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Let There Be Sound: The Interesting History of Speakers

by Ann Ferguson

Today, there's a speaker in everything. TVs, smartphones, computers, tablets, headphones…the list goes on. But once upon a time, the idea of a speaker replicating clear sounds was a mind-blowing experiment. How does one capture sound?

Lucky for us, someone found a way — several someones. And now we have home theater systems with surround sound, bass boosters, and equalizers to enjoy!

How Speakers Work

Before we dive into the history of speakers, we should first cover just what speakers are and how do they work. A loudspeaker uses a speaker driver that is an electroacoustic transducer, which converts audio signals into sound.

More specifically, an electric current is sent through the voice coil and produces an electric field that interacts with the magnetic field of the permanent magnet attached to the speaker. The electrical charges repel and attract as the audio signal goes through the voice coil and the musical waveform moves up and down, while the voice coil is attracted and repelled by the permanent magnet.

This process makes the cone attached to the voice coil move back and forth, creating air pressure waves that we perceive as sound.

However, the first speakers had a long way to go before getting to this level.

The Early Sound

Vintage phonograph in front of white wall

It might be hard to imagine, but the first speakers weren't in a radio or the first PA systems — they were in telephones! From there, the world was hooked and began to experiment with the world of sound

  • 1861: Johann Philipp Reis installed a speaker that produced clear tones on his telephone, but the sound came out muffled.
  • 1876: Alexander Graham Bell got a patent for the first loudspeaker, which produced intelligible speech.
  • 1877: Werner Von Siemens took Bell's design and created an electromagnetic coil-driven speaker, but it wasn't successful.
  • 1877: Thomas Edison patented a system using compressed air to amplify sound in the early cylinder phonographs but went with horns for amplification.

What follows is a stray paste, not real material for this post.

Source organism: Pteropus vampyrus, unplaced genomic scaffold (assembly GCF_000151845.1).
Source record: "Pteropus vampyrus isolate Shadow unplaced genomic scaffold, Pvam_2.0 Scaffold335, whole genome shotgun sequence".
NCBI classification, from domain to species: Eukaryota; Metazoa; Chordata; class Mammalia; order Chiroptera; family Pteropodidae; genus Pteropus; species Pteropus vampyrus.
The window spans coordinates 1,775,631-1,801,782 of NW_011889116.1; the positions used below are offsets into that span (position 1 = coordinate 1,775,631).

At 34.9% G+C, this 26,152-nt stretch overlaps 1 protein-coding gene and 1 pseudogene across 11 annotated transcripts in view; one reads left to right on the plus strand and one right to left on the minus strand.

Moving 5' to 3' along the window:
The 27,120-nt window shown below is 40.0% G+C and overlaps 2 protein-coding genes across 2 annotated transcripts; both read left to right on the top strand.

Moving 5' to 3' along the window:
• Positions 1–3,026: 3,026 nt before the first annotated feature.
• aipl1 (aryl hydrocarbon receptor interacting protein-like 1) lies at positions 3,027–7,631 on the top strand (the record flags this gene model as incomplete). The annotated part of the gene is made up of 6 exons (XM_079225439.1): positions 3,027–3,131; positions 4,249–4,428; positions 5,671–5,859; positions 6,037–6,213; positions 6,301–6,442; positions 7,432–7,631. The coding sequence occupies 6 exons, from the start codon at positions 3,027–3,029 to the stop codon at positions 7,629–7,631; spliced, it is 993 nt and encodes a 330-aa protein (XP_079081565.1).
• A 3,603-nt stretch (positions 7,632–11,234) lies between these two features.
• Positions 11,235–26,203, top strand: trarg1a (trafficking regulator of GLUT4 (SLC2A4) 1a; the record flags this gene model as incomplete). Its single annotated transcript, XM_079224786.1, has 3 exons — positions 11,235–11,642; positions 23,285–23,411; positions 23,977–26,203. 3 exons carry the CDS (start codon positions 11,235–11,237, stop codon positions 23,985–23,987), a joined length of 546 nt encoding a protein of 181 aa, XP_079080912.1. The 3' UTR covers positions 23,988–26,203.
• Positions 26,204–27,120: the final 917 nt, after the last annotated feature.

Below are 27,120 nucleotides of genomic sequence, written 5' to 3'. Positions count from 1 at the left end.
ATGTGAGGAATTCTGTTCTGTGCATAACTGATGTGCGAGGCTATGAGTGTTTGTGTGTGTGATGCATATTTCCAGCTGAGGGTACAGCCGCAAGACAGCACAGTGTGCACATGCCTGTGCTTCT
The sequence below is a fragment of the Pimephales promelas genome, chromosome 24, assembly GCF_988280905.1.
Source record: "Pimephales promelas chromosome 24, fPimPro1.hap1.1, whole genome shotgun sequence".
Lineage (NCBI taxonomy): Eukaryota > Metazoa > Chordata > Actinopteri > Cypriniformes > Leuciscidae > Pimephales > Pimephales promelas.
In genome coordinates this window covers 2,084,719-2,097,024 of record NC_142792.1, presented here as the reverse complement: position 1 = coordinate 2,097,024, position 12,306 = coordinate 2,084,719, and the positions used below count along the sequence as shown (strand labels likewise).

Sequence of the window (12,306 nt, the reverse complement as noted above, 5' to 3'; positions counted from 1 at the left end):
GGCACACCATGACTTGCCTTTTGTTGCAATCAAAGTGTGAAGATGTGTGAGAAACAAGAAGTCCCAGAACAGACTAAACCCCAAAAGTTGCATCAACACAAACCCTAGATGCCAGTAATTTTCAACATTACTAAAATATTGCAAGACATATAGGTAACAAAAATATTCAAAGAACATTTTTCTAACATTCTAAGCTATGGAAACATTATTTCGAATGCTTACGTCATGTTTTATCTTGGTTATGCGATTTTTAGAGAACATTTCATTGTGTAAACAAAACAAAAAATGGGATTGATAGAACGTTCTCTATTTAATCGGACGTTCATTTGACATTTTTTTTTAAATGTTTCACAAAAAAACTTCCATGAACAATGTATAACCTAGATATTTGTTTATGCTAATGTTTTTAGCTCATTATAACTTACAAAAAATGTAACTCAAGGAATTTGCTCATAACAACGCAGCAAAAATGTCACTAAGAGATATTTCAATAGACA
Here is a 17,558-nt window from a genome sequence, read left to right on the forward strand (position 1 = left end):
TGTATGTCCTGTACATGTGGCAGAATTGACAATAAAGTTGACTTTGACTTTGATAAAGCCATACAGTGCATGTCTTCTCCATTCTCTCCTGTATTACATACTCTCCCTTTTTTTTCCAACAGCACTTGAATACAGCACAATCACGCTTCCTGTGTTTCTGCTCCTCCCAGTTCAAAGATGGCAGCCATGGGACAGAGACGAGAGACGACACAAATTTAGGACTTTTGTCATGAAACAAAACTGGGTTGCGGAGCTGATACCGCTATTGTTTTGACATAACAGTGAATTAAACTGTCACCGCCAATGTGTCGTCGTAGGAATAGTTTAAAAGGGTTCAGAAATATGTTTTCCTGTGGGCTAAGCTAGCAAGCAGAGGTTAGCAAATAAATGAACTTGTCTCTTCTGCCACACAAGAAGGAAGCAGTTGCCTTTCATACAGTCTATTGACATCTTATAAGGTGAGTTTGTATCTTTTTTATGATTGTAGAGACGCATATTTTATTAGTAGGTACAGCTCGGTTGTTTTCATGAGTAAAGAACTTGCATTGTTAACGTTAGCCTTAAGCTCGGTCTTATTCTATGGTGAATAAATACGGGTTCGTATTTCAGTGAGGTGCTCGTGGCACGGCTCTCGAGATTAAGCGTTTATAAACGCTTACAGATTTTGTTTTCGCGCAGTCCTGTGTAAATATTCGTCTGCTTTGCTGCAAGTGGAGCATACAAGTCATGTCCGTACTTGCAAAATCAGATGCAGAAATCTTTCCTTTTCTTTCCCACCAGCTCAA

• 1898: Horace Short patented a loudspeaker driven by compressed air that produces better sound than previous speakers.

It's hard to believe that so many developments have happened in such a short time. But the real winner during this timeframe was the electromagnetic coil-driven speaker, which is still being used in speakers now! However, nobody knew it yet at this point in history.

Heard It on The Radio

Vintage radio next to clock

Even with the invention of the electromagnetic coil-driven speaker in 1877, it took a while for the technology to launch:

  • 1898: Oliver Lodge developed the first experimental moving coil loudspeaker in 1898.
  • 1915: Peter L. Jensen and Edwin Pridham designed the first practical moving coil loudspeakers.
  • 1924: Chester W. Rice of General Electric and Edward W. Kellogg of AT&T first patented moving coil technology using a permanent magnet and induction to move the coil and diaphragm to produce sound waves.

With the success of Chester Rice and Edward Kellog's technology, they created the Radiola Loudspeaker #104. It boosted the frequency response and sound pressure level to replicate crisp audio for the first time ever. This and the other Radiola models became the first battery-less radios!

This system lets people listen to the news, radio stories similar to serial novels, sports, and more as their primary form of entertainment!

The Talkies